NBA Summer League: Where Chris Copeland comes to shine

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The NBA Summer League season continued on Sunday with seven more games of players looking to reach the next level by way of a couple solid exhibition games in lovely Las Vegas. It doesn’t seem like anyone is a can’t miss signee quite yet, but the odds began to favor a few players that have begun to stand out as games extended to both the Cox Pavilion and Thomas & Mack Center.

Chris Copeland continued his run of impressive play for the New York Knicks as the 6-foot-8 power forward formerly of Colorado scored 17 points and swatted two shots in a 25-point loss to the Phoenix Suns. Copeland wasn’t on the radar of hardly any American basketball fans considering the former Colorado Buffalo has spent the past few years bouncing around overseas in Belgium, Germany, Holland and Spain, but he’s looked like a hidden gem thus far in Vegas.

The 28-year-old is an undersized power forward as far as NBA standards and doesn’t quite have the tenacity most are looking for from undersized bigs at the next level, but he’s proven to be a pretty good player in this setting through the first couple of Knicks games. If an NBA contract doesn’t await, he shouldn’t have any trouble making plenty of money in Europe next season — while probably moving up from the Belgium league, to boot.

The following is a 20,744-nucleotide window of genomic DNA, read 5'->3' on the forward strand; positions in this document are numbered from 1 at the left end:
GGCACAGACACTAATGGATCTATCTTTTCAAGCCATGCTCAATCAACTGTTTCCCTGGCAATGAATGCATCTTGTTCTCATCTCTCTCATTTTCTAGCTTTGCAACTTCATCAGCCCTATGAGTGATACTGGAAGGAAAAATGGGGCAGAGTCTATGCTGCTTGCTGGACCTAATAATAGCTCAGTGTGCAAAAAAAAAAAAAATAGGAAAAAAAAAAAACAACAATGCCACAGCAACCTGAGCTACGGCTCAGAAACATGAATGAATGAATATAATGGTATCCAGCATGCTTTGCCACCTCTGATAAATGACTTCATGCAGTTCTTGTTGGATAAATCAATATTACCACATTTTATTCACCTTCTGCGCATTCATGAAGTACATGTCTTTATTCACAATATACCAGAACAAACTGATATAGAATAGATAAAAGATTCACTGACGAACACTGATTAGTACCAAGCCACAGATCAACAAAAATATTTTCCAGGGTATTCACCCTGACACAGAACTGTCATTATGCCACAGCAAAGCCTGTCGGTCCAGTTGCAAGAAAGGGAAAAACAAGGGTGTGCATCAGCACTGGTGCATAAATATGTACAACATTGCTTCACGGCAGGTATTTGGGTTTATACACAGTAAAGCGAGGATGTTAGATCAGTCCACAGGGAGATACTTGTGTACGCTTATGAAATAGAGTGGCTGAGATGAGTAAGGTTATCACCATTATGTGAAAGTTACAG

Some of the other standouts from Sunday night included the following layers:

  • On the other end of the court from Copeland was Deshawn Sims, a former D-Leaguer who has also spent time playing in South Korea, Puerto Rico and Greece prior to joining the Phoenix Suns’ Summer League entry. Sims wasn’t nearly as good as Markieff Morris — who was clearly the best player on the Phoenix roster — but showed some nice things on his way to 16 points, three rebounds and two 3-pointers to boot. Diante Garrett and Marcus Landry, brother of Carl, also played well. Landry scored 12 points and grabbed five rebounds whereas Garrett narrowly missed a double-double with eight points and 10 assists.
  • Damian Lillard had what might’ve been the most impressive Summer League debut for a rookie this season. The Portland Trail Blazers’ first round pick scored 25 points and dished four assists while fellow first round pick Meyers Leonard put up a double-double with 14 points and 11 rebounds. Luke Babbitt was also impressive for the Blazers with 19 points and 10 rebounds — while shooting 4-of-9 from behind the 3-point line, no less — though Wesley Matthews struggled to seven points and three turnovers in less than 15 minutes of playing time.